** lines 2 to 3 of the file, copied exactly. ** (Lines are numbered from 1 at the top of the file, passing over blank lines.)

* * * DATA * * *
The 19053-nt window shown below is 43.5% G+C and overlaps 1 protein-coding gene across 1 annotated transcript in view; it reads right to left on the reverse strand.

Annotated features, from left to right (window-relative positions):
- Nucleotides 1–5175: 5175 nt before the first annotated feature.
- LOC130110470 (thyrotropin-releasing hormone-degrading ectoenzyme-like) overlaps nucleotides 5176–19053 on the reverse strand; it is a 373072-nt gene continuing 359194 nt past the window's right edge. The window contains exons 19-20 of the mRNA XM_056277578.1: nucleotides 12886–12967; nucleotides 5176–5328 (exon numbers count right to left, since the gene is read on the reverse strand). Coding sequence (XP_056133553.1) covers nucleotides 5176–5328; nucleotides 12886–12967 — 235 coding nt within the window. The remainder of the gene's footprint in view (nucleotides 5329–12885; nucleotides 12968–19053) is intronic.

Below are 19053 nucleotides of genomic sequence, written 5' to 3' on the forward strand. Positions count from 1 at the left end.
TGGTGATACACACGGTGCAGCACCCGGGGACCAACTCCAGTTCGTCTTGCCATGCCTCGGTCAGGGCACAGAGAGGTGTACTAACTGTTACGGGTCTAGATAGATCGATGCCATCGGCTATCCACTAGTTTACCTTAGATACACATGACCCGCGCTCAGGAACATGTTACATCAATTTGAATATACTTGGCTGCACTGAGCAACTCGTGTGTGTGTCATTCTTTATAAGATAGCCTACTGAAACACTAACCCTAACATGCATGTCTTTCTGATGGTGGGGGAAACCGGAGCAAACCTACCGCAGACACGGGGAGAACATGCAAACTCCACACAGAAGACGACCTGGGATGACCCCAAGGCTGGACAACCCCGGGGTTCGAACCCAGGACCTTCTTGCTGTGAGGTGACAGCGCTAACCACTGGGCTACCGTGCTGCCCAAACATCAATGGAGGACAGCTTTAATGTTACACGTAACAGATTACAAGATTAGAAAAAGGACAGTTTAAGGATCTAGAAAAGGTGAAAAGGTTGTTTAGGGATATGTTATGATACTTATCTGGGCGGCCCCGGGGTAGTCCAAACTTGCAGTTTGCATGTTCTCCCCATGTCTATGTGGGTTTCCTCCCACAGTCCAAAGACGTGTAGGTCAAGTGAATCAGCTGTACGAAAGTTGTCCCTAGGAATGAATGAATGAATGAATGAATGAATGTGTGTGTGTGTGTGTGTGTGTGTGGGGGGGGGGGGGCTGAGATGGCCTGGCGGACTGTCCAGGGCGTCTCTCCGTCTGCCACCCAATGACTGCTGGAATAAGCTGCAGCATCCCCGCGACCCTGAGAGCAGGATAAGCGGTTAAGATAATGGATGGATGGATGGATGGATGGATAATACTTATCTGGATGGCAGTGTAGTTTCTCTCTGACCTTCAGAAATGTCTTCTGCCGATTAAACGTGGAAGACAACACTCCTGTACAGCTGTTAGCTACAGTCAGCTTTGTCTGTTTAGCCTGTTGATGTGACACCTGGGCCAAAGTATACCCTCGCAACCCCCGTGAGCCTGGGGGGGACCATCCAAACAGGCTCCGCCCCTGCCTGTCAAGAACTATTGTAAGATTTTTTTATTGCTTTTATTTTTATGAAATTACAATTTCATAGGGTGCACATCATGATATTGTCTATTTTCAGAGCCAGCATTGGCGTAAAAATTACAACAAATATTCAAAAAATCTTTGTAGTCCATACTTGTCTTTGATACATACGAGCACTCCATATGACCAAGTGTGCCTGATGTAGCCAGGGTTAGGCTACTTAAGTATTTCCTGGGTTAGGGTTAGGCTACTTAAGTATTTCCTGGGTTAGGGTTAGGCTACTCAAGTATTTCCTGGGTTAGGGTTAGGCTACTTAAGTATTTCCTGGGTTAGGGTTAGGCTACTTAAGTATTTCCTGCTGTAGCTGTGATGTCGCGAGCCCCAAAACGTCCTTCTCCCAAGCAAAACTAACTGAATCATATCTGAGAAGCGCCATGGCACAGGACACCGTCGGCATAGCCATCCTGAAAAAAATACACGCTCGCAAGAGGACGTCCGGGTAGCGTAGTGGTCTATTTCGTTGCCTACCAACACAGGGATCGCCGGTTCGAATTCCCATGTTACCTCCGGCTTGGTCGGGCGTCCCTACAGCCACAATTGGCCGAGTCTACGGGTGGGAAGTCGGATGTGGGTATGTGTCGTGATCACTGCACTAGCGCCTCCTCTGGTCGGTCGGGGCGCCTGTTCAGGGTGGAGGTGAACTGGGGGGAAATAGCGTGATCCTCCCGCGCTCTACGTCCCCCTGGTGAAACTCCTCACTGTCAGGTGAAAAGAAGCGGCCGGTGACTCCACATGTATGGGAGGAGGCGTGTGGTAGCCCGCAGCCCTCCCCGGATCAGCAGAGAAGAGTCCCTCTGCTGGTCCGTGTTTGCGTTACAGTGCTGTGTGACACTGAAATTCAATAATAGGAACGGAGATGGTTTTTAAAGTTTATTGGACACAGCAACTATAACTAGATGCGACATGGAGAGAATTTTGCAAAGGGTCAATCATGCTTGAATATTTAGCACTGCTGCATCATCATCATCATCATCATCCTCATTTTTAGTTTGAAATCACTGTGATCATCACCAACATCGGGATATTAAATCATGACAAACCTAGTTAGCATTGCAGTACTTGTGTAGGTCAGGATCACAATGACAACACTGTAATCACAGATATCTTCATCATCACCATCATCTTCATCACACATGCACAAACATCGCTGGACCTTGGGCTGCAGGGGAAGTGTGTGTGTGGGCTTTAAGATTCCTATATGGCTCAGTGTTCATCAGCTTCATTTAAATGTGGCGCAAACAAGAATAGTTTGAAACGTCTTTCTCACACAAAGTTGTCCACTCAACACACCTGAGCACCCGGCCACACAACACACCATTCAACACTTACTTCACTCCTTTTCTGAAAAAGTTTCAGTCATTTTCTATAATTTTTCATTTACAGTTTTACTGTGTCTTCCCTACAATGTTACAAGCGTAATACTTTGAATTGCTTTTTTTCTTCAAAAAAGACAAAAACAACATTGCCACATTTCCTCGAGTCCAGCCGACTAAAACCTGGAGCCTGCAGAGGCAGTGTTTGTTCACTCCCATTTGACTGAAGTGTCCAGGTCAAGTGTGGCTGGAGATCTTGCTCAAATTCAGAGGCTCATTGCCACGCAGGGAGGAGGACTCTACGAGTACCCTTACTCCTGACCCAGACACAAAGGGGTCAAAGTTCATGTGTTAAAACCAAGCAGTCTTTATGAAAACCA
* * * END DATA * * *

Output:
Annotated features, from left to right (window-relative positions):
- Nucleotides 1–5175: 5175 nt before the first annotated feature.